Issaquah Salmon Hatchery and its Community Role

Issaquah Salmon Life Cycle

Salmon and its cycle of life play a central role in the Issaquah community identity.

In the timeless centuries of life before Europeans inhabited the area, salmon had been a natural product of Issaquah Creek. They were born in the creek and left through Lake Sammamish and Lake Washington to the Puget Sound. Later, they returned to Issaquah Creek, to spawn and die.

But Issaquah Creek suffered considerably from the industrial abuse dealt by logging, mining and the dairy business and the salmon run was driven near extinction by the late 1920s.

In what must be one of the earliest efforts to restore an ecosystem, in 1936-1937, a federal jobs program built the Issaquah Fish Hatchery on Issaquah Creek in what is today downtown Issaquah.

More history of the Issaquah Salmon Hatchery is available from The Issaquah Press and the Issaquah History Museums.

Since that time, Issaquah residents have identified with the salmon’s life cycle.

The hatchery consists of a dam blocking creek in order to redirect spawning salmon to hatchery control and tanks that are used to hatch fertilized salmon eggs in a controlled environment and allow safe maturation. The juvenile fish are then released to return to the sea.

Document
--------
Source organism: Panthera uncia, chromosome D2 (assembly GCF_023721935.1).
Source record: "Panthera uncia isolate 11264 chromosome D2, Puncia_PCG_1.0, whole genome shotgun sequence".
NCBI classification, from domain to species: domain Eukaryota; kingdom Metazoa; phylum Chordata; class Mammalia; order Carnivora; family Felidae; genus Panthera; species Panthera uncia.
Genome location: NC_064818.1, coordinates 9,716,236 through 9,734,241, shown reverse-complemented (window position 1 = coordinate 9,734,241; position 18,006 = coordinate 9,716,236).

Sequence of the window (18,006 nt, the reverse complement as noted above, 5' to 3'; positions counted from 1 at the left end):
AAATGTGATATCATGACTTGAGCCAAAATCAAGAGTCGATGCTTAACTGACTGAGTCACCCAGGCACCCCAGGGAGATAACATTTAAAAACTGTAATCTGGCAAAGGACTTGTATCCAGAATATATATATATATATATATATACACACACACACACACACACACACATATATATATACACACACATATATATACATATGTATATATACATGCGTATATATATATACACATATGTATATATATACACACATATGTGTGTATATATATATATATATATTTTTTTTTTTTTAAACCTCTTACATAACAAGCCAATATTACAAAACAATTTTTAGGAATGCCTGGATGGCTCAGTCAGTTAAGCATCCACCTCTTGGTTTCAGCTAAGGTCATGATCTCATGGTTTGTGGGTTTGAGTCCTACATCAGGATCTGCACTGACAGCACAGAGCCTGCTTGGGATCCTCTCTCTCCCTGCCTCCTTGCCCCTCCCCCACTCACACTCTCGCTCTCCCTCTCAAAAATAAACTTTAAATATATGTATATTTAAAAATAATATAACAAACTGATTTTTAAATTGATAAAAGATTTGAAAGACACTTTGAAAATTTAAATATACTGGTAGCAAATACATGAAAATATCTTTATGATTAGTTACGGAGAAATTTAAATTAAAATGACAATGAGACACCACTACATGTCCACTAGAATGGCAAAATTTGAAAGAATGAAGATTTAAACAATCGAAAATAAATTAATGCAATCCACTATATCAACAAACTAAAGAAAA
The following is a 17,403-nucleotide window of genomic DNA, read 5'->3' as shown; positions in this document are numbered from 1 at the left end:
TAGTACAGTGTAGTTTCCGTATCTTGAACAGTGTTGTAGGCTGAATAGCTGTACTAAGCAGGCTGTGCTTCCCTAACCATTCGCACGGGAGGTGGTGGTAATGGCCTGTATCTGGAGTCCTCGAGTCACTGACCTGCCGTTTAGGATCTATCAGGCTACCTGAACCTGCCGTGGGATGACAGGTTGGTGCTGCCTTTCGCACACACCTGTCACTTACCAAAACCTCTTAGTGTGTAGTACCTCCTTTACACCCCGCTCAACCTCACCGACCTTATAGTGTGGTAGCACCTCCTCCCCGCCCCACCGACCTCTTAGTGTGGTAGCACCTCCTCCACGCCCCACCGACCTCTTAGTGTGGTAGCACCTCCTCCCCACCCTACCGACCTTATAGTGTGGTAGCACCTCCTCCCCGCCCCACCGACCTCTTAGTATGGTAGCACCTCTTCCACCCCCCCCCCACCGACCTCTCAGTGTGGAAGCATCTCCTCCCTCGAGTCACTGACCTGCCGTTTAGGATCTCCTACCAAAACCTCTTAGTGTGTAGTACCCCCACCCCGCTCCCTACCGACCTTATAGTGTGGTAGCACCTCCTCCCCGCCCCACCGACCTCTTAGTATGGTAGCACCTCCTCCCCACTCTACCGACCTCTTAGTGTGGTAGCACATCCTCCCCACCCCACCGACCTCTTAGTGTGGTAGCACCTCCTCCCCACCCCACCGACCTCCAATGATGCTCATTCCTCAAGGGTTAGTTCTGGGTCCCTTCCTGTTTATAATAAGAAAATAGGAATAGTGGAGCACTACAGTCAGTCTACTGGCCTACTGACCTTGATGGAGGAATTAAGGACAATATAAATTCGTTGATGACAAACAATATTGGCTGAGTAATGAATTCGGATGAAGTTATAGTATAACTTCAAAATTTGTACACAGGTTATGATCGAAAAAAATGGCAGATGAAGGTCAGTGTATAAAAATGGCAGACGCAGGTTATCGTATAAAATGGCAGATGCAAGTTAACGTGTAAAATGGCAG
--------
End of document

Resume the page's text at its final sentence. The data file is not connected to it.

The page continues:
The Issaquah Fish Hatchery is the only one in the State of Washington that is located in a metropolitan area. It is thereby the hatchery with the most annual visitation.

The fish hatching operation is much smaller than the educational and conservation roles that have evolved at the hatchery. Still controlled by the State, the hatching operation employs just two full time people.

The educational and conservation roles of the hatchery have been developed by Friends of the Issaquah Salmon Hatchery (F.I.S.H.), a private non-profit entity, since 1992 when it formed. The F.I.S.H. operation relies upon the efforts of 60 volunteers.

The annual return of the salmon is anxiously awaited and closely observed. Issaquah Salmon Days on the first weekend in October is the annual celebration of the return. The fish start arriving in early September with the Chinook coming through late October. Coho arrive in mid-October through the first of December.

Free year-round self-tours are available during daylight hours. Interpretive signage make self-tours quite informative.Docent led tours are also available when scheduled with F.I.S.H.

The Issaquah Salmon Hatchery is located at 125 W. Sunset Way, Issaquah, WA 98027. Its telephone number is (425) 427-0259.


Photo Credit: Laurie Clark